3. Irritable bowel syndrome (IBS): The muscles of the colon, or big intestine, normally contract and relax to move food along. It is considered that with IBS, the muscles contract at random, either too vigorously or too weakly, causing alternating spells of diarrhea or constipation. The precise reason is unknown. Food allergy or intolerance, stress, hormonal imbalance, infection, or bacterial overgrowth in the colon, and an overly sensitive gastrointestinal nerve system may all play a role. Although uncommon, digestive issues that impair bile absorption may result in green stools. Short-term diarrhea and IBS can impair your body’s capacity to break down bile, resulting in green stools.
  4. Medications: Some drugs and supplements might induce green stools for a short period. These drugs and supplements include:
    • Antibiotics: Antibiotics are used to eliminate dangerous bacteria in the body, but they kill good bacteria that help maintain a healthy balance in the stomach. Because of the bacteria destruction caused by antibiotics, you may see a brief green tinge in your feces.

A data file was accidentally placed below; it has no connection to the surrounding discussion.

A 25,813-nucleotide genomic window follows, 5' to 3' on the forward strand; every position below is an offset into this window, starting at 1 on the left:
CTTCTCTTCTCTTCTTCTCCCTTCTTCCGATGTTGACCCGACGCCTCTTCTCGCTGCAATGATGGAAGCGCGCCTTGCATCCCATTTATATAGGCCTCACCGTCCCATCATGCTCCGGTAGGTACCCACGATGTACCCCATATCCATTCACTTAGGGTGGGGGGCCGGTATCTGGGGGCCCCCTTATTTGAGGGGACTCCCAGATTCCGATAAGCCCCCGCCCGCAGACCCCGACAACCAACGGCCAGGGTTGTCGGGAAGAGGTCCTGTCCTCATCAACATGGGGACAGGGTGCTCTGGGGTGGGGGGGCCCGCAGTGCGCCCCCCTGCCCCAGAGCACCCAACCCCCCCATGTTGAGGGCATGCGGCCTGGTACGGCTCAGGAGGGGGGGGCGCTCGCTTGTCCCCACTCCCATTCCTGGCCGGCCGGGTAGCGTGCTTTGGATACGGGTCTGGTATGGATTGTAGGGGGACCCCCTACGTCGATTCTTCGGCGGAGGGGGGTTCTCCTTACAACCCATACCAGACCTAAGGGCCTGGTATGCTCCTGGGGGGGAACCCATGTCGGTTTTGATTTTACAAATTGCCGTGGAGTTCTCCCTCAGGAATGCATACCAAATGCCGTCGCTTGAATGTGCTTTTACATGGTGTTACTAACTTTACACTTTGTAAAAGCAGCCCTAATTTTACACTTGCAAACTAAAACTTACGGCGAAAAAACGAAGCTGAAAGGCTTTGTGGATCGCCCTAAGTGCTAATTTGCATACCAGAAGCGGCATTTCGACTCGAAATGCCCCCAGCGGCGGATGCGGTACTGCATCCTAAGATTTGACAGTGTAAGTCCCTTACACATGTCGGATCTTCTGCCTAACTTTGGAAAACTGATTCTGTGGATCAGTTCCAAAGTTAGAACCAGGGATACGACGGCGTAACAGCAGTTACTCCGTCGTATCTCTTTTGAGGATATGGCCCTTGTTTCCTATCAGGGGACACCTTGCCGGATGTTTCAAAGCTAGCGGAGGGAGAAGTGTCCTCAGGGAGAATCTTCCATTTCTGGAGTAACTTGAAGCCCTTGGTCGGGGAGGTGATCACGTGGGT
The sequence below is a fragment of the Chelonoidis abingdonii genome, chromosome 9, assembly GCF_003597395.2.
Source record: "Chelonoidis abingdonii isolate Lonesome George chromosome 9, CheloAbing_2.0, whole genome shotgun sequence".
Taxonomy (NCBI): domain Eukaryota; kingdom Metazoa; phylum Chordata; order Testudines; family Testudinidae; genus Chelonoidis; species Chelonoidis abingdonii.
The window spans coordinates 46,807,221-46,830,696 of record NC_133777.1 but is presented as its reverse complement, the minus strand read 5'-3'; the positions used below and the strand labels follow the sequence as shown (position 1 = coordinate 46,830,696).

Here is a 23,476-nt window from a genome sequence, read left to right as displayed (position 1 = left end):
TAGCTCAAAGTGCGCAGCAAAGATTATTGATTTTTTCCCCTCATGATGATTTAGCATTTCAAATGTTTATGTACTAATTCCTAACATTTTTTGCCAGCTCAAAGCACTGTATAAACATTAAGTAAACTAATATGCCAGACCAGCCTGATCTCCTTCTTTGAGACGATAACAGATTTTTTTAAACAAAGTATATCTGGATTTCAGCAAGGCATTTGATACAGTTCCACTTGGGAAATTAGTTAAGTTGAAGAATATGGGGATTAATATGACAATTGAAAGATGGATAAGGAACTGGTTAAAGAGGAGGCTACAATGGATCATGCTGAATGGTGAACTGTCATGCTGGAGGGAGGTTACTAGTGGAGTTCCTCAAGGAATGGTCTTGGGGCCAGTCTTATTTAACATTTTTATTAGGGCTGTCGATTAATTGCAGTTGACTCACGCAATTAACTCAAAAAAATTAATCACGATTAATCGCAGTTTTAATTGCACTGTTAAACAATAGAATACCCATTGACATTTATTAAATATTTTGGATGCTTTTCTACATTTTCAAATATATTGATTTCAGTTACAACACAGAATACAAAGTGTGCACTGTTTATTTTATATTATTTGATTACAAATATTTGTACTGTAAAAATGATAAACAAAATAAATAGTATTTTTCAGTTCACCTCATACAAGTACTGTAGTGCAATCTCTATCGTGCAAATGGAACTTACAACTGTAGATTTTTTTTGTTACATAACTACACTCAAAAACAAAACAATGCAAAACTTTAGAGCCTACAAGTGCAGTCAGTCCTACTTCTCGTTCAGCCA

• Iron supplements: Iron supplements are frequently used to treat anemia. Constipation, nausea, vomiting, and black or green feces are some of the medication’s side effects.
  5. Anal fissures: Tears that form along the anal opening are known as anal fissures. They have the potential to induce anal spasms, stomach pain, and discomfort, and bright red blood in the stool. Anal fissures can be caused by intestinal straining, which is often resulted in constipation. They can, however, form because of prolonged diarrhea or inflammatory bowel disease. Green feces may occur in certain circumstances.
  6. Cancer: Green poop can be a rare sign of underlying lower gastrointestinal cancer such as colon cancer. Most cancerous tumors frequently induce changes in feces color that are black, tarry, or bright red. If you have disturbing symptoms in addition to your green stool, such as fever, diarrhea, or vomiting, contact your healthcare professional as soon as possible.
  7. Pregnancy: Green stools are possible during pregnancy. Some women have it in the first few weeks of pregnancy. In many situations, it occurs before they are even aware that they are pregnant. Others acquire it because they take iron supplements or prenatal vitamins, which contain more iron than a standard multivitamin. Green stools might occur throughout the third trimester. In late pregnancy, when food passes quickly through the intestines, some women experience loose green stools.